I wish California children were doing as well as California children’s hospitals.
Even as the Golden State is stuck with the nation’s highest child poverty rate and has struggled to fund schools, it has developed a system of children’s hospitals where kids’ needs actually come first.
California has 13 children’s hospitals — eight private not-for-profits and five within University of California medical centers. Collectively, they receive more than two million visits from children a year. In these hospitals, you can see California’s ability to be generous to a fault.
Children’s hospitals are a rare place where California’s rich and poor mix; the surgeon who operated on TV comedian Jimmy Kimmel’s son also performs surgery on kids on Medi-Cal. Nearly two-thirds of patients are eligible for Medi-Cal, California’s Medicaid program, compared to about one-third of patients in community hospitals.
While children’s hospitals lose money on Medi-Cal patients, they compensate by being aggressive with commercial insurers and building powerful fundraising operations. And like other interest groups, children’s hospitals have won taxpayer dollars through the ballot.
In November, California voters are all but certain to approve Proposition 4, a $1.5 billion bond issue that is the third general obligation bond for children’s hospitals in the past 14 years.
Through such support, these hospitals have become juggernauts, with large medical centers, suburban satellites,top pediatric research and training programs and well-paid executives. Their greater scale today reflects the state’s healthcare and demographics.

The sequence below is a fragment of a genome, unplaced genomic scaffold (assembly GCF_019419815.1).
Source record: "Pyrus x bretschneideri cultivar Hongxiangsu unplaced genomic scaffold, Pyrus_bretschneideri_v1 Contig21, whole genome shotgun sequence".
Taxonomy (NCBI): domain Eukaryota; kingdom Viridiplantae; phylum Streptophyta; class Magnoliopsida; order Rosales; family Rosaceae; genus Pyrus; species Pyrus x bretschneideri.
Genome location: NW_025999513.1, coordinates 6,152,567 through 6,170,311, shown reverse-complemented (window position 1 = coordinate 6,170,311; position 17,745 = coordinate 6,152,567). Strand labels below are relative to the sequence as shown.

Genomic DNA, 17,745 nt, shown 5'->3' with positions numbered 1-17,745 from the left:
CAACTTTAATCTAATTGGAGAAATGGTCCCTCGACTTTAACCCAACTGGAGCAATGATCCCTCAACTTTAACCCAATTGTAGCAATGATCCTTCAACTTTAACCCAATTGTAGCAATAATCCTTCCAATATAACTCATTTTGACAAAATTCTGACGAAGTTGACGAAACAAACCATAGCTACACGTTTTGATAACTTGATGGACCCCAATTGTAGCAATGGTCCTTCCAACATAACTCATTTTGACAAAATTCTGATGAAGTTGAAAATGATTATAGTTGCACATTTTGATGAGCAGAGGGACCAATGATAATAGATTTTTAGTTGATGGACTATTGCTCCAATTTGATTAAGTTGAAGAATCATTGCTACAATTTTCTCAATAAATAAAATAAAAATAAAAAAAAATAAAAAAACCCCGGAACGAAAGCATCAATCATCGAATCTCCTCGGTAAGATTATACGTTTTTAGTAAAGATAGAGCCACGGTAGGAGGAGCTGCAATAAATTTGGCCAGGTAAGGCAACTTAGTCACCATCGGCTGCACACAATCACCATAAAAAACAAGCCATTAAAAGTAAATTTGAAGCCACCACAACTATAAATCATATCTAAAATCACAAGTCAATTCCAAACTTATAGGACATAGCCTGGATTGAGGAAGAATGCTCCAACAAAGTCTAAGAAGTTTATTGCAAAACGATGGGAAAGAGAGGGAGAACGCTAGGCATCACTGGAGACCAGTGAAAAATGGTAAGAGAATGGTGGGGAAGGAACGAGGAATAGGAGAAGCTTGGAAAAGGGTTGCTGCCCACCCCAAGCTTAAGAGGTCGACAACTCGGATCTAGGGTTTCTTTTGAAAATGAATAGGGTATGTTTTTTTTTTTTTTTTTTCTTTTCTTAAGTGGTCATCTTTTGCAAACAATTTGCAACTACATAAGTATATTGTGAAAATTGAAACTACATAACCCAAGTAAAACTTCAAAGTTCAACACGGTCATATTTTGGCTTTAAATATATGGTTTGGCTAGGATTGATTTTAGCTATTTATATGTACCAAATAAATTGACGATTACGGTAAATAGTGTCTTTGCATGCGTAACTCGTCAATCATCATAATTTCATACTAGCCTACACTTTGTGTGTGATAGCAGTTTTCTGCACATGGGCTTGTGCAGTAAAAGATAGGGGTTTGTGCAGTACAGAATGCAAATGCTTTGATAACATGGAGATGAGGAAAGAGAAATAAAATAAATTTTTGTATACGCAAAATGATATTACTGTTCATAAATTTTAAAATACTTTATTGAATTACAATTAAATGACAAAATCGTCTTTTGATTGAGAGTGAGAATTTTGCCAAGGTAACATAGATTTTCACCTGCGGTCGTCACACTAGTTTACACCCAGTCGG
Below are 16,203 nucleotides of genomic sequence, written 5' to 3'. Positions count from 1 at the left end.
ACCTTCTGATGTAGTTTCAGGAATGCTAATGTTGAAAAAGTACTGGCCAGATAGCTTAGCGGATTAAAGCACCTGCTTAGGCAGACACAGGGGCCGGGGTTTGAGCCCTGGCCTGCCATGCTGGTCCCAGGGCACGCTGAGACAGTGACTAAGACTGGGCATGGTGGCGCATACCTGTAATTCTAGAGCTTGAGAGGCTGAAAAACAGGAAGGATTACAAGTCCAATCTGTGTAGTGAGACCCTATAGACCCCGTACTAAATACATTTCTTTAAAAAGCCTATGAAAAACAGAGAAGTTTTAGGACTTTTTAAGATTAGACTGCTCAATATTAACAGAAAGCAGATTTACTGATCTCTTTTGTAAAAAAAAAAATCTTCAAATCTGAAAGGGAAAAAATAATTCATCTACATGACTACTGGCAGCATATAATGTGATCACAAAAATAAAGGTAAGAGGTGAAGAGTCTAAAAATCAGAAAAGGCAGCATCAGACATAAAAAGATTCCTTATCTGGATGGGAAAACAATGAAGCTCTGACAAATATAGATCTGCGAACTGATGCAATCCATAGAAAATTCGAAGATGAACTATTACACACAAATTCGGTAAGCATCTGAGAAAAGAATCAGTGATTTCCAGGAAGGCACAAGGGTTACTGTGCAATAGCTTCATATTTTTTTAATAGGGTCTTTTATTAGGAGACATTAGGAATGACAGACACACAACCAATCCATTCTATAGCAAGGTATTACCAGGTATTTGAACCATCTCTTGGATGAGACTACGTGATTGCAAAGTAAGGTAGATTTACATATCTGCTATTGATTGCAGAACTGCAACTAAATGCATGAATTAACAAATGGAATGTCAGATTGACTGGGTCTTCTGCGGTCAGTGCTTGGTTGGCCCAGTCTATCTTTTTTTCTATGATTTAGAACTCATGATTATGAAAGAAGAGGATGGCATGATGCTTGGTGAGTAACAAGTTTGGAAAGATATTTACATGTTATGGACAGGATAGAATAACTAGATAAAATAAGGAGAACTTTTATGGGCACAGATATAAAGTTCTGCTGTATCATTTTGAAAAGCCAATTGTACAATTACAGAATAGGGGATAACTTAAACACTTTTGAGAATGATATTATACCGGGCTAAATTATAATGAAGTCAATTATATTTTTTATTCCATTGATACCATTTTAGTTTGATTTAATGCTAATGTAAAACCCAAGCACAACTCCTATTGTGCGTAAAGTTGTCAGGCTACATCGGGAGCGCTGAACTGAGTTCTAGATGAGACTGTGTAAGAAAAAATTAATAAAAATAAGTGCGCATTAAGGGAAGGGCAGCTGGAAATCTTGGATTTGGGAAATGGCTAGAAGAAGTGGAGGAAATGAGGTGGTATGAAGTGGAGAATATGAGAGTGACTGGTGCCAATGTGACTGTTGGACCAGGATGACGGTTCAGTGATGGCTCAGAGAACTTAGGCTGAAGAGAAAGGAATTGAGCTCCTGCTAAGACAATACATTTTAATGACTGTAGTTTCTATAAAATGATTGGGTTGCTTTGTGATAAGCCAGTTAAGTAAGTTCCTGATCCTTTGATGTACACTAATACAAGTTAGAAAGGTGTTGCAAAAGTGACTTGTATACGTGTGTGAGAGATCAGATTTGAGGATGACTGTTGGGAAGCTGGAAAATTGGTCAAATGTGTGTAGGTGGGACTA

Even though the number of California children has stagnated, technological advances have created new avenues for care, especially for children with diseases that are difficult to treat. And with the population aging rapidly, other hospitals are handling more Medicare patients. Since Medicare reimburses at higher rates than Medicaid, it’s inefficient for traditional hospitals to accommodate the special needs of children on Medi-Cal. So today’s kids are increasingly referred to these specialized hospitals.
As a Southern California father of three, I have been redirected to Children’s Hospital Los Angeles by pediatricians, after-hours clinics and a hospital emergency room for my kids’ minor maladies — a broken finger, a toy piece stuck up a nose, a painless bit of groin swelling.
The children’s hospitals in Los Angeles and Orange counties, I’ve found, are expertly designed for juvenile happiness. My only problem with visiting an outpatient center in Arcadia was tearing my sons away from the best entertainment system they had ever seen.
These comforts, funded by private donations, reflect a growing marketplace where parents have choices. Competition also comes from lower-cost retail clinics and tele-health services. That’s healthy. So is pressure for greater scrutiny of the hospitals’ operations and quality.
You likely won’t hear all this context before the Nov. 6 vote on Proposition 4. But the measure raises an important debate. Should we help fund these vital institutions’ construction needs through general obligation bonds that are paid off in the state’s general fund?
The $1.5 billion bond would cost $2.9 billion to repay over 35 years, which cuts into money for other programs that serve children. I’d prefer a dedicated tax for children’s hospitals to avoid interest and other debt service costs. But securing that might be politically impossible. And, to the hospitals’ credit, spending on previous bonds has been responsible.
Yes, you could ask whether children’s hospitals offer too much. But the better question is why other programs for California children offer so little.